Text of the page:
Sometime ago I became interested in folktales that are intentionally revised/rewritten to achieve particular ideological, stylistic, and humorous effects. What do you think of 'modernizing' folktales? Which (children's) authors would you suggest that have shown remarkable skill, finesse, and authenticity in revising/rewriting non-Western folktales?

 

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Miyazaki - although a japanese artist and animator he writes in a universal style. His format is lightstyle early graphic novel. If you ever studied comicbooks and writing styles. I think modernizing folktales does them an injustice. As folktales are ethnicbased and lose the context and morals. As with experience with missionaries and being multiracial, I found that folktales depicting recognized ethno-/regionbased characters, and depictions of ethnically recognized struggles are more intuitive to any adaptation. As you study manga and asian animes, they adapt western stories and highlight key features of many western folktales, they don't lose the meaning and they are accepted and respected. While in western conversions of asian folktales, they do not recognize the key morals, nor the focused meaning of many aspects of the tales. As a writer I found it honorable that some would wish to convert the story, and share the meaning. It shows they understand the writings. But changing styles, and features of the original, is not conductive to the storytelling art. I studied as a bard, each region the same story but different characters or landscapes are used for some tales depending on the audience. While for scholarly audience you would narrate the original. the art is telling the story while having the audience understand the context. most modernized versions completely ruin the story and destroy any form of context to the original. that was colonial format to trun youths against the teaching of the elders in regions being taken over. I am complately against that ideal, and practice. That is the same as rewhiting history issue worldwide.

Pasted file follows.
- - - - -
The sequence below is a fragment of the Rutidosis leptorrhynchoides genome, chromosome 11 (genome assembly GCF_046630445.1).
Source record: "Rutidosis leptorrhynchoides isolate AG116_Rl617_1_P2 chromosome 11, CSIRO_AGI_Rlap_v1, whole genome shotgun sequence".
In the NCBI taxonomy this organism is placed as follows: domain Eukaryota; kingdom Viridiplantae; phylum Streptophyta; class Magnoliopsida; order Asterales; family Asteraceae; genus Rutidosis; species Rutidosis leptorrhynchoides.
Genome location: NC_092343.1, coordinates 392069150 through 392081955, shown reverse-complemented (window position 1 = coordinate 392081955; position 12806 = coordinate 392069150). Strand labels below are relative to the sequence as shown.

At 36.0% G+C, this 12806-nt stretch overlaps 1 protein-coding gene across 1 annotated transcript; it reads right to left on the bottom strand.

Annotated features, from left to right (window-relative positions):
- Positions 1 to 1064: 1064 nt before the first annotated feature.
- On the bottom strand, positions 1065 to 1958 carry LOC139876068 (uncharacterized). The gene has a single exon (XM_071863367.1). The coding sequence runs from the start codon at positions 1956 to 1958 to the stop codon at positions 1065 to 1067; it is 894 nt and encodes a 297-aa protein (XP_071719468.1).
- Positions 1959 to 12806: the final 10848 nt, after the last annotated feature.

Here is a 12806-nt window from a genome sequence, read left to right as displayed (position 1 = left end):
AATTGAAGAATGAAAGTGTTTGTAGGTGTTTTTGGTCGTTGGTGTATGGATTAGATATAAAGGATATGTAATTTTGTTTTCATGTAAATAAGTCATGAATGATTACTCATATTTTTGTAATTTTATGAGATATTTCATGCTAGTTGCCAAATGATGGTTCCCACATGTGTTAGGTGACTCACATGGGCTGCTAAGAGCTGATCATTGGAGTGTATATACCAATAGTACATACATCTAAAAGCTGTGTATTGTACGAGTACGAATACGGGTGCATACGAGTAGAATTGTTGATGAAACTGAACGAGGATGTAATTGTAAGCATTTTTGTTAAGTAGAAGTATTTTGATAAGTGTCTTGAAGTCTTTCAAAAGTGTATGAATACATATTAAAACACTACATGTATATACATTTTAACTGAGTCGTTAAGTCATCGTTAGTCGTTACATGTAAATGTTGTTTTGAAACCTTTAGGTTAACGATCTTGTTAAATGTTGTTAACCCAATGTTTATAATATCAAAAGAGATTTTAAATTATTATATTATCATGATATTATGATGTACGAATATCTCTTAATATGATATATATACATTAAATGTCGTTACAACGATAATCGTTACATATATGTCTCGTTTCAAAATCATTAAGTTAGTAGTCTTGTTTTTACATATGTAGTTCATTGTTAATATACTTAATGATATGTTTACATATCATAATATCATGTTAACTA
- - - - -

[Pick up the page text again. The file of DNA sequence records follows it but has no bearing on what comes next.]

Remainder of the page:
Hi there, Achirri! It's fascinating that you just wrote. I just came from a visit to a storytelling club here in Toronto where I'm spending the holidays, and thinking that when I came back, I could perhaps take the chance and write sth about the experience here in this forum, you know, to inaugurate it. So, I'm really glad someone came before me in the last minute =)

 

Actually, I wrote a paper a while ago which had something to do with that theme of yours. It was about one single oral folk tale, the Manchay Puytu, very traditional in Bolivia and Peru. In the nineteenth century, however, it became quite common in those countries for white writers to try to put oral tradition on paper and, of course, whenever they did it, they would adapt it (more consciously than not) to the circumstances. The native tale was then christianized by one author, then whitened buy a second author, brought romantically back to its indigenous roots by a third author, and so on, until very recently when Taboada Terán, a Bolivian writer/anthropologist, made a large version of it, much more rooted in aymara and quechua cultures than any of the others - and definetly, much less christian.

 

So, I guess tales are always being modernized, and again, I don't think we can quite validly separate conscious from unconscious attempts of doing so, as I believe them to be always much more conscious than unconscious. Or at least, conscious enough for that sake, even if you dont really know what you're ignoring, you know quite well what you're creating. But then, about your question, I guess you can modernize a tale in many, many different ways. Do you have an example to share with us, perhaps, Achirri?

 

It's not quite a children tale, though, in most of it's versions. It's quite adult actually. And I have to say that your question remains, as I don't really know any children author to suggest you in that sense... or can't remember any right now...